Interpreting Postmodernity
  HOME | TIMELINE | WEBLINKS | FACEBOOK
Facebook 

How did we get here?

Fall of Berlin wall

Interpreting Postmodernity explores the forces that have shaped the world in which we live, by focusing on the historical shift from modernity to postmodernity underway since the late twentieth century. It is a research project and undergraduate course, Shock and Awe: A History of the Postmodern World, developed by Dr. Mark Hearn in the Department of Modern History, Politics, International Relations and Security, Macquarie University.

MHIS375 Shock and Awe: A History of the Postmodern World

Department of Modern History and Politics, Macquarie University, second semester 2014

Children of Men
Alfonso Cuaron, The Children of Men, Universal Pictures 2006

The course traces the history of the fall of the Berlin Wall in 1989, and the shift to the neo-liberal culture of enterprise that has characterised the global economy since the 1990s; the tension between notions of progress and their environmental consequences, and the nature of war and terror in the postmodern world.

The course also considers how postmodernity manifests in culture - in films such as Blade Runner and The Children of Men, the music of Radiohead - and the historical context of these cultural expressions. Interpreting Postmodernity focuses on the reconception of historical narratives, as represented by Joe Sacco’s powerful ‘cartoon strip’ history of the Balkan conflict, Safe Area Gorazde.

Radiohead
Radiohead, OK Computer, EMI 1997

By interpreting postmodernity the course reassesses the history of the modern era of the twentieth century: its often violent and utopian politics, and notions of technological innovation and industrial growth that reflected an unquestioning faith in material progress.

The modern project found expression in both liberal capitalism and totalitarian regimes that offered their versions of prosperity and liberation, and the course will explore the nature of these political regimes and their consequences. The course will focus on a range of historical interpretations of postmodernity, and how we might use this historical moment to both rethink the past, and the world we inhabit.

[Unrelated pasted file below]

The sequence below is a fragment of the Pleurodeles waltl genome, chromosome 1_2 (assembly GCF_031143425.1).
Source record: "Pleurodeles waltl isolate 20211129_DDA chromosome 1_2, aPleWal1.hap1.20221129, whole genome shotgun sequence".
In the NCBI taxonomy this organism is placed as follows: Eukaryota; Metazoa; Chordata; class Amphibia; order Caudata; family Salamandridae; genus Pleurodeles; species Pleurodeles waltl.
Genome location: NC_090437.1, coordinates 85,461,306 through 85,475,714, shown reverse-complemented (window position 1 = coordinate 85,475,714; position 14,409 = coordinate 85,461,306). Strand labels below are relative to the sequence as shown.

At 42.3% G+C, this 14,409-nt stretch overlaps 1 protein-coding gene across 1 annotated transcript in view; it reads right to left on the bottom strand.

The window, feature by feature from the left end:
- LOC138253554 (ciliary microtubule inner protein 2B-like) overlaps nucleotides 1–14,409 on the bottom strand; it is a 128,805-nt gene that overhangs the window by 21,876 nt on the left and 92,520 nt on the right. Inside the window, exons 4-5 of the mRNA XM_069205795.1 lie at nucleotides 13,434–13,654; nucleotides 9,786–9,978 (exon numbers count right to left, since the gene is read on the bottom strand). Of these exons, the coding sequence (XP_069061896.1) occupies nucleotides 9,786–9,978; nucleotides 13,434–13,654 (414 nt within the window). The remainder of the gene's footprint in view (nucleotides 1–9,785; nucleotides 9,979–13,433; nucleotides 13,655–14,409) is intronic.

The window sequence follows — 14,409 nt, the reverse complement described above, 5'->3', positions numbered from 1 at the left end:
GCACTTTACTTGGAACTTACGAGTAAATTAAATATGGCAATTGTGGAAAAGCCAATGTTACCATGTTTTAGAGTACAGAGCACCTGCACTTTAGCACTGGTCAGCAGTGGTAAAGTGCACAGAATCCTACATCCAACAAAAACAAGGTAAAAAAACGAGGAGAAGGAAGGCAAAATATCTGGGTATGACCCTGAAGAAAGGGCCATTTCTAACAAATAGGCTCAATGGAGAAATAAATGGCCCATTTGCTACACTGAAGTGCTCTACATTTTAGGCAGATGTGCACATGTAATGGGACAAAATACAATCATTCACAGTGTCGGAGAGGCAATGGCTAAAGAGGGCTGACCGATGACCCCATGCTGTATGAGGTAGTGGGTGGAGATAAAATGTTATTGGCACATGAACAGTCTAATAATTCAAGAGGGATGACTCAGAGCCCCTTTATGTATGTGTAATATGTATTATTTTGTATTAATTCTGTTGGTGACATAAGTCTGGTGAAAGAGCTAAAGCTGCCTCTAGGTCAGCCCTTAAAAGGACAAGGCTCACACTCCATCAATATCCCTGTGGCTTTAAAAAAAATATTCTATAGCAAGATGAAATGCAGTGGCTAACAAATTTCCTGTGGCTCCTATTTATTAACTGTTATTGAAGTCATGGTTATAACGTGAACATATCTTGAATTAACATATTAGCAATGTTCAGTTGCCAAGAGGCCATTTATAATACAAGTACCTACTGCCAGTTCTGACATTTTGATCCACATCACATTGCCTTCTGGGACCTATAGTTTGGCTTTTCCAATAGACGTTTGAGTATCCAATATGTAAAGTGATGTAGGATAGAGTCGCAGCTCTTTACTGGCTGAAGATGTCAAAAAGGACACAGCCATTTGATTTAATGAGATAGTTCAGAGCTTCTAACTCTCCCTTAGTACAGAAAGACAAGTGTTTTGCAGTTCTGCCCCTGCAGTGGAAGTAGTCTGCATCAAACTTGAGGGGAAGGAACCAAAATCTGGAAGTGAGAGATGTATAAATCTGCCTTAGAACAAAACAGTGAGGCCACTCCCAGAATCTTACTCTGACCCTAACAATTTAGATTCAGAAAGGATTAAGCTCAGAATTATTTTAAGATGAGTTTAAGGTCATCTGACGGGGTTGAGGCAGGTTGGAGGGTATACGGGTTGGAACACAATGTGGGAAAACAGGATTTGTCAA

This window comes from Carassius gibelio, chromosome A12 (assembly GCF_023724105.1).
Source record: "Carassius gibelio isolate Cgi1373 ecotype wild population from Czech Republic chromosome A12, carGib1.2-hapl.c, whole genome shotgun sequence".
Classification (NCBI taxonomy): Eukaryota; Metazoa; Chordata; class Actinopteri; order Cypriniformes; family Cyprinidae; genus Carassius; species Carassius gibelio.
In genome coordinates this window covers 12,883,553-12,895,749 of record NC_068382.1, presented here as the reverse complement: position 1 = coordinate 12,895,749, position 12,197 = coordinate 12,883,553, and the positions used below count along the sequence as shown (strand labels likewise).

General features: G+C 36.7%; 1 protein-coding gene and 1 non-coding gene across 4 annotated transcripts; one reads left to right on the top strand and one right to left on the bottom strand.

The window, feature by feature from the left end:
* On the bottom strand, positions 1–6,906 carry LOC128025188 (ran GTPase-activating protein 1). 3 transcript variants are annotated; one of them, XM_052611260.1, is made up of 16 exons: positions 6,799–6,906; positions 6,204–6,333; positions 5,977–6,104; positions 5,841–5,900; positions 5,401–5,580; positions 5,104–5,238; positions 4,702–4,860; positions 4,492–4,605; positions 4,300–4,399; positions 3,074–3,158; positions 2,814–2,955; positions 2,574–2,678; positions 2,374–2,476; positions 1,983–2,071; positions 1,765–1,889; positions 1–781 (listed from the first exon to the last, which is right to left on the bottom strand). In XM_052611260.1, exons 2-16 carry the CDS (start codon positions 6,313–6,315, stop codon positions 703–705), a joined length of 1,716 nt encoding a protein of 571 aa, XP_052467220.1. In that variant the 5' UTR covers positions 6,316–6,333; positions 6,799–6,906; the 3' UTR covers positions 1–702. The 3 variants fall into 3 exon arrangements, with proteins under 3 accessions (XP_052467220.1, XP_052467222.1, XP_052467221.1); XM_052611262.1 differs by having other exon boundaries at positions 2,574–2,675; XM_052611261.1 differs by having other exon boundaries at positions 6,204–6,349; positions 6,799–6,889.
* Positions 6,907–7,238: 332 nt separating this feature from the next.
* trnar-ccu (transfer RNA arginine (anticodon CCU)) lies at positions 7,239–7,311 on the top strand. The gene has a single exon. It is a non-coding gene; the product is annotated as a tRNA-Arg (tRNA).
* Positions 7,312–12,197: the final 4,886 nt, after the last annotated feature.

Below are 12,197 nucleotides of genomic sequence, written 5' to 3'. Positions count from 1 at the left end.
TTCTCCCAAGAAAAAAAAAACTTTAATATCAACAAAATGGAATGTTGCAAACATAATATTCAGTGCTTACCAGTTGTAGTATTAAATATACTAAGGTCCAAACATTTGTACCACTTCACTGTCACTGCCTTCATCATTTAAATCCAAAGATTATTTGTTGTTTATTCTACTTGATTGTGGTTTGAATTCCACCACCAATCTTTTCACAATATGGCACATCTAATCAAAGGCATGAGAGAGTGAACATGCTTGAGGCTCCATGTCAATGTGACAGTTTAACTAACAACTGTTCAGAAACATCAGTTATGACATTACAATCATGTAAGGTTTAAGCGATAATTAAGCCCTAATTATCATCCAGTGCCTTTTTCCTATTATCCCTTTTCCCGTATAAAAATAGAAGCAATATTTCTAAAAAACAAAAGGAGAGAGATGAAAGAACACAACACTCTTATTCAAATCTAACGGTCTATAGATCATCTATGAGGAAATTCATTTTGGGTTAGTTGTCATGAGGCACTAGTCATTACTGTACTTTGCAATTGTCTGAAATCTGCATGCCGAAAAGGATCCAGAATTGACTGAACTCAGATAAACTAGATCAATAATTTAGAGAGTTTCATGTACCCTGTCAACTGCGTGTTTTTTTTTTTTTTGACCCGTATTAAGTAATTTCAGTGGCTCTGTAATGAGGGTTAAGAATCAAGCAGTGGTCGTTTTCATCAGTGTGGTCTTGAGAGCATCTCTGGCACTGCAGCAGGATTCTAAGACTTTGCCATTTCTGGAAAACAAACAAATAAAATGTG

Interpreting Postmodernity: Research Paper

‘Postmodernity need not result in the assertion of new forms of consciousness, politics or culture: In the former Yugoslavia once good friends and neighbours took the opportunity to murder each other in a frenzy of sectarian tribalism.’

This research paper by Mark Hearn provides a brief history of postmodernity as
represented in the breakdown of Cold War power structures, and the cult of
neo-liberalism that has flourished as a consequence. Download paper.

Find out about the world in which you live.


safe area gorazde

Joe Sacco, Safe Area Gorazde, Jonathan Cape 2007

Dr. Mark Hearn
Unit Convenor
Department of Modern History and Politics,
Macquarie University
Mark.Hearn@mq.edu.au

TimelineOn this page you can track some historical markers that plot the path from the high hopes and promises of modernity to its troubling Other of postmodernity.

Skiing in Dubai

weblinksHere’s some links to various clips and documentaries that help clarify – or at least complicate – an understanding of the unfolding of postmodernity.

Munch

Vaclav Havel: Facing our Postmodern Reality

In 1989 the dissident playwright Vaclav Havel became the first president of a democratic Czechoslovakia. In 1992 he addressed the World Economic Forum in Davos, where he reflected on the significance of the fall of communism. Havel urged our creative engagement with the postmodern era, and an acceptance of the opportunities and challenges that confront us:

‘The fall of communism can be regarded as a sign that modern thought based on the premise that the world is objectively knowable, and that the knowledge so obtained can be absolutely generalized has come to a final crisis. This era has created the first global, or planetary, technical civilization, but it has reached the limit of its potential, the point beyond which the abyss begins. I think the end of communism is a serious warning to all mankind. It is a signal that the era of arrogant, absolutist reason is drawing to a close, and that it is high time to draw conclusions from that fact.’

Havel in prison
In March 1990 Havel visited Ruzyne Prison, where he had once been incarcerated.
Photograph by Tomki Nemec,
Columbia Magazine Fall 2006

Links:
Vaclav Havel, Address to the World Economic Forum Davos, Switzerland, February 4, 1992.
For the full text visit this site.

See also Vaclav Havel, official website


© 2015 • For more information visit the Department of Modern History and Politics, Macquarie University